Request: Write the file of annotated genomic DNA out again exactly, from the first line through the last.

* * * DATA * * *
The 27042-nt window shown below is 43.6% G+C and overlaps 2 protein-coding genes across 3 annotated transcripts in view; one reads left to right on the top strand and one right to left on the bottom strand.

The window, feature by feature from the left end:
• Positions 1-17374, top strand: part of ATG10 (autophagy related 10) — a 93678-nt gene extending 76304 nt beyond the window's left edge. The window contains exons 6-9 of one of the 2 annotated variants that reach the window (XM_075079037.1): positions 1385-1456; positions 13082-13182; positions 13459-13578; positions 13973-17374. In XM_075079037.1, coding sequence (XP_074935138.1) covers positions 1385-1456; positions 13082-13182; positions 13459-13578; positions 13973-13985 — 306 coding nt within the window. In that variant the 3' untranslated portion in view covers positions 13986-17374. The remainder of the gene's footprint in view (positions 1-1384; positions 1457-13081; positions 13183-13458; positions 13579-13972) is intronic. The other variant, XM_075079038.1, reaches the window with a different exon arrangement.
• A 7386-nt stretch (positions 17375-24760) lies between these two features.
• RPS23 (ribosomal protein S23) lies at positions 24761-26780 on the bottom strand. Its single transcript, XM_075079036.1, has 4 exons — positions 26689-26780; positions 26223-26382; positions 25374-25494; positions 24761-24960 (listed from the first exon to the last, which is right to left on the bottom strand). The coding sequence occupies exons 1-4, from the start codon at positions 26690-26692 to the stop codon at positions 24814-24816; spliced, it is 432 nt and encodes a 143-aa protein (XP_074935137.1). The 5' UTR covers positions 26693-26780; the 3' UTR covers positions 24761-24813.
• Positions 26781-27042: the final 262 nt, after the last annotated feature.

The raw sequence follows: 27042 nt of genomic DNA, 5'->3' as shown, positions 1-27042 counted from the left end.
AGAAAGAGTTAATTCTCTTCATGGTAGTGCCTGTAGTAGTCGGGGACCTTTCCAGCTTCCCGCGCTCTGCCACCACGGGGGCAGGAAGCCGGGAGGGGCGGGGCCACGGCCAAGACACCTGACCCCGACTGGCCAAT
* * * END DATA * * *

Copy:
The 27042-nt window shown below is 43.6% G+C and overlaps 2 protein-coding genes across 3 annotated transcripts in view; one reads left to right on the top strand and one right to left on the bottom strand.

The window, feature by feature from the left end:
• Positions 1-17374, top strand: part of ATG10 (autophagy related 10) — a 93678-nt gene extending 76304 nt beyond the window's left edge. The window contains exons 6-9 of one of the 2 annotated variants that reach the window (XM_075079037.1): positions 1385-1456; positions 13082-13182; positions 13459-13578; positions 13973-17374. In XM_075079037.1, coding sequence (XP_074935138.1) covers positions 1385-1456; positions 13082-13182; positions 13459-13578; positions 13973-13985 — 306 coding nt within the window. In that variant the 3' untranslated portion in view covers positions 13986-17374. The remainder of the gene's footprint in view (positions 1-1384; positions 1457-13081; positions 13183-13458; positions 13579-13972) is intronic. The other variant, XM_075079038.1, reaches the window with a different exon arrangement.
• A 7386-nt stretch (positions 17375-24760) lies between these two features.
• RPS23 (ribosomal protein S23) lies at positions 24761-26780 on the bottom strand. Its single transcript, XM_075079036.1, has 4 exons — positions 26689-26780; positions 26223-26382; positions 25374-25494; positions 24761-24960 (listed from the first exon to the last, which is right to left on the bottom strand). The coding sequence occupies exons 1-4, from the start codon at positions 26690-26692 to the stop codon at positions 24814-24816; spliced, it is 432 nt and encodes a 143-aa protein (XP_074935137.1). The 5' UTR covers positions 26693-26780; the 3' UTR covers positions 24761-24813.
• Positions 26781-27042: the final 262 nt, after the last annotated feature.

The raw sequence follows: 27042 nt of genomic DNA, 5'->3' as shown, positions 1-27042 counted from the left end.
AGAAAGAGTTAATTCTCTTCATGGTAGTGCCTGTAGTAGTCGGGGACCTTTCCAGCTTCCCGCGCTCTGCCACCACGGGGGCAGGAAGCCGGGAGGGGCGGGGCCACGGCCAAGACACCTGACCCCGACTGGCCAAT